If you’re following cryptocurrencies, you’ve probably heard of ICOs. There have been so many ICOs popping up this year that it’s nearly impossible to follow them all. But if you’re new to the crypto game, you might still have questions about what ICOs actually are.

An ICO, or an Initial Coin Offering, is the cryptocurrency version of an IPO, or Initial Public Offering. An IPO is an event held by a privately owned company to raise capital and to begin the process of offering stock publicly. An IPO is regulated by the government, which means that it is a complex legal and bureaucratic process.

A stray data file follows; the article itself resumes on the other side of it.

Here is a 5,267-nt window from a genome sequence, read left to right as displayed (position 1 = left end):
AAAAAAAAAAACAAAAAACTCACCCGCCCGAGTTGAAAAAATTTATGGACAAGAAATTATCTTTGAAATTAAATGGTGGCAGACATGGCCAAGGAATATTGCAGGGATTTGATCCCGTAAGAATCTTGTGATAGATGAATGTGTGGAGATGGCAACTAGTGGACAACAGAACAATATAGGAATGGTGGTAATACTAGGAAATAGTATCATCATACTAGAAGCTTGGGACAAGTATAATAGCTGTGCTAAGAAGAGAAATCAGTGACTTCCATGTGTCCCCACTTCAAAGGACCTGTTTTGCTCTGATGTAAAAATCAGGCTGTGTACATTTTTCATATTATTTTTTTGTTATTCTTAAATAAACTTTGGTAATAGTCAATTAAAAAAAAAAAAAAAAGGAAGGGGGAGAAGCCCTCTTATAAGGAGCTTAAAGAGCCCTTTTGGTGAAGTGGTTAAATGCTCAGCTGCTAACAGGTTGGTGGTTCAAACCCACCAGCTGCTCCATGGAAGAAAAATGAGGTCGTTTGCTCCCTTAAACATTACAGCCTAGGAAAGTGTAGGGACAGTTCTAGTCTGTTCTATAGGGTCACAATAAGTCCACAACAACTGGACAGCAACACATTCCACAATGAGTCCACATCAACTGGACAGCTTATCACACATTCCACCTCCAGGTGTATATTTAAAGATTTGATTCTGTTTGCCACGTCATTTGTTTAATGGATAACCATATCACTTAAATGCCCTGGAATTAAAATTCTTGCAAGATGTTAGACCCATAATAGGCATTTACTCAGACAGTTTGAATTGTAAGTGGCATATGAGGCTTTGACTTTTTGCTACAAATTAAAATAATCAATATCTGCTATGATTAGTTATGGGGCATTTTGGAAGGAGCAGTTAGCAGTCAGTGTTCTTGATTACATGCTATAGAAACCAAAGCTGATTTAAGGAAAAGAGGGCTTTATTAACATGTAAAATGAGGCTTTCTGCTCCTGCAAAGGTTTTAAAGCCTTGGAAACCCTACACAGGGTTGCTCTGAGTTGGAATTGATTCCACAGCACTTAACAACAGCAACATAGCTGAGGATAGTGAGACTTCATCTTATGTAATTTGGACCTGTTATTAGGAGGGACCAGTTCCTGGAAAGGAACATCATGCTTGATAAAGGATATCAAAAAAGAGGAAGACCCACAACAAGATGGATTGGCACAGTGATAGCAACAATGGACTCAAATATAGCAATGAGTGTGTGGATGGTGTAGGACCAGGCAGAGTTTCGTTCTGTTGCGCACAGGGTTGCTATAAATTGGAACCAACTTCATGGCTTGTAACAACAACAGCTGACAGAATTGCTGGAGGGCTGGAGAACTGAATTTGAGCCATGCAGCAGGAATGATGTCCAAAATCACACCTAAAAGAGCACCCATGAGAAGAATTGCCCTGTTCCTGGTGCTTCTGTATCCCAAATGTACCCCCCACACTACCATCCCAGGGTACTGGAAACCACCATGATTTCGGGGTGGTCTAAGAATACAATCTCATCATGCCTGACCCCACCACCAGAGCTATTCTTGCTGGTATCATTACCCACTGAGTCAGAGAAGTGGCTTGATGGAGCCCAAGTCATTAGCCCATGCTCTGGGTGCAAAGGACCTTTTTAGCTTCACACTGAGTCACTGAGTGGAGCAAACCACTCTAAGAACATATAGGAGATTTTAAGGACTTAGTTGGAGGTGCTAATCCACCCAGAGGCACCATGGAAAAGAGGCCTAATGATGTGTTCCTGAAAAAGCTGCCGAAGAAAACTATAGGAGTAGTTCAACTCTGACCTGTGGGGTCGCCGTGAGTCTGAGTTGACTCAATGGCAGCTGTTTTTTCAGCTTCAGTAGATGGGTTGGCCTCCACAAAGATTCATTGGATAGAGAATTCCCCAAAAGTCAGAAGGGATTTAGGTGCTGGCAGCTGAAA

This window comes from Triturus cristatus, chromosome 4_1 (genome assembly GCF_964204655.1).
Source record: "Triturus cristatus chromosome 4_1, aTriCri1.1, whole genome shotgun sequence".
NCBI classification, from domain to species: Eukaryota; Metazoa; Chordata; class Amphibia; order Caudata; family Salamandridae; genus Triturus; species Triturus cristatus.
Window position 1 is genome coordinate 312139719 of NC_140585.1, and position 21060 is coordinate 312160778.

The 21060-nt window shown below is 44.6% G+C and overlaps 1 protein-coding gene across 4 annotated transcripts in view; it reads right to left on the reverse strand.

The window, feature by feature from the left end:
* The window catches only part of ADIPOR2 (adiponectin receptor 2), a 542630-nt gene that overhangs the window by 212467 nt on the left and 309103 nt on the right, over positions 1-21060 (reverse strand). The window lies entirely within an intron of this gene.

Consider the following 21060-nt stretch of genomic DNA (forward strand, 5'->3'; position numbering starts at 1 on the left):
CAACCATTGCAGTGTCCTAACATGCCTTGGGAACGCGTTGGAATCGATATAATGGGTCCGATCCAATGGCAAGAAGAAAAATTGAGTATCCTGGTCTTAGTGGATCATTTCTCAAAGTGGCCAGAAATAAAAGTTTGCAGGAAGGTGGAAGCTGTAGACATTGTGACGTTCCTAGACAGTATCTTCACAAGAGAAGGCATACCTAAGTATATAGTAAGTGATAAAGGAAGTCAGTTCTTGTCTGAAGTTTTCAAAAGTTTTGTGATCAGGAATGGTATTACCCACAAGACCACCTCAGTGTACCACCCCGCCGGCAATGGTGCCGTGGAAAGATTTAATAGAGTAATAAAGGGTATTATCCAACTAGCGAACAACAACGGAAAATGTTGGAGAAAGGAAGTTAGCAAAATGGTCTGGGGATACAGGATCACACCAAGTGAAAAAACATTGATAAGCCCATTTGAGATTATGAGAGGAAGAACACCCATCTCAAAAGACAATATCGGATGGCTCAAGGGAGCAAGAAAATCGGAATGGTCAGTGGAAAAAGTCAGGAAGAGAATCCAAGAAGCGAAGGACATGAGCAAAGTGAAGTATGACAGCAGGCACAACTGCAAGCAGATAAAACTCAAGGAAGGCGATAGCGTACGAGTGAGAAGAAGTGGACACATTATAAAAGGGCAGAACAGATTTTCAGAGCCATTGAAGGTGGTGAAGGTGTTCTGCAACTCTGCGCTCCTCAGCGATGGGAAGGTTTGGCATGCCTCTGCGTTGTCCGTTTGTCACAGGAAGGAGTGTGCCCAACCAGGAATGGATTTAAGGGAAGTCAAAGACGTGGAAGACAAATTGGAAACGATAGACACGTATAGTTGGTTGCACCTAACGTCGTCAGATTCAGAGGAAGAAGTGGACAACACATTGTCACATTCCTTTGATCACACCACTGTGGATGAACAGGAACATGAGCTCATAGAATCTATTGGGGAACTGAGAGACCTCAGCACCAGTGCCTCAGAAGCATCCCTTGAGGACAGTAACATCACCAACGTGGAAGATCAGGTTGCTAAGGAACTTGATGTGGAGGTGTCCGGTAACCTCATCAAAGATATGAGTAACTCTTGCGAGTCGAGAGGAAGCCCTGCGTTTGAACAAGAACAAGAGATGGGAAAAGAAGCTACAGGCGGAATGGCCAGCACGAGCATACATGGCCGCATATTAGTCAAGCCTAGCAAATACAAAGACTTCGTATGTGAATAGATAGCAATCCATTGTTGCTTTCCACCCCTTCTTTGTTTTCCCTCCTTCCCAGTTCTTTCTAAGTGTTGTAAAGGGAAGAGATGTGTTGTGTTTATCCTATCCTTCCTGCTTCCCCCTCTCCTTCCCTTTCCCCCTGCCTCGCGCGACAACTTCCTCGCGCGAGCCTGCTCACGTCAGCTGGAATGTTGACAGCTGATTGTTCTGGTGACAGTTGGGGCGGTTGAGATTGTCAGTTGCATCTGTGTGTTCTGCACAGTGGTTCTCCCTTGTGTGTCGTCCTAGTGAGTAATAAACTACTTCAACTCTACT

ICOs are different. An ICO is like a crowdfunded IPO. More precisely, an ICO is a crowdsale in which a startup accepts a particular cryptocurrency (most accept bitcoin or Ethereum) in exchange for the startup’s own tokens, or cryptos, in order to fund the startup itself or a particular project. The idea is that their new token will increase in value as along with the project.

Although the Securities and Exchange Commission did recently rule that some cryptos should be more regulated, the market is still functioning largely free of the regulations imposed on IPOs. This means that startups can hold ICOs with very little red tape. For individuals, as long as you do your due diligence researching (you can read tips here [link to article 2]), investing in ICOs can be almost as easy as buying a book on Amazon.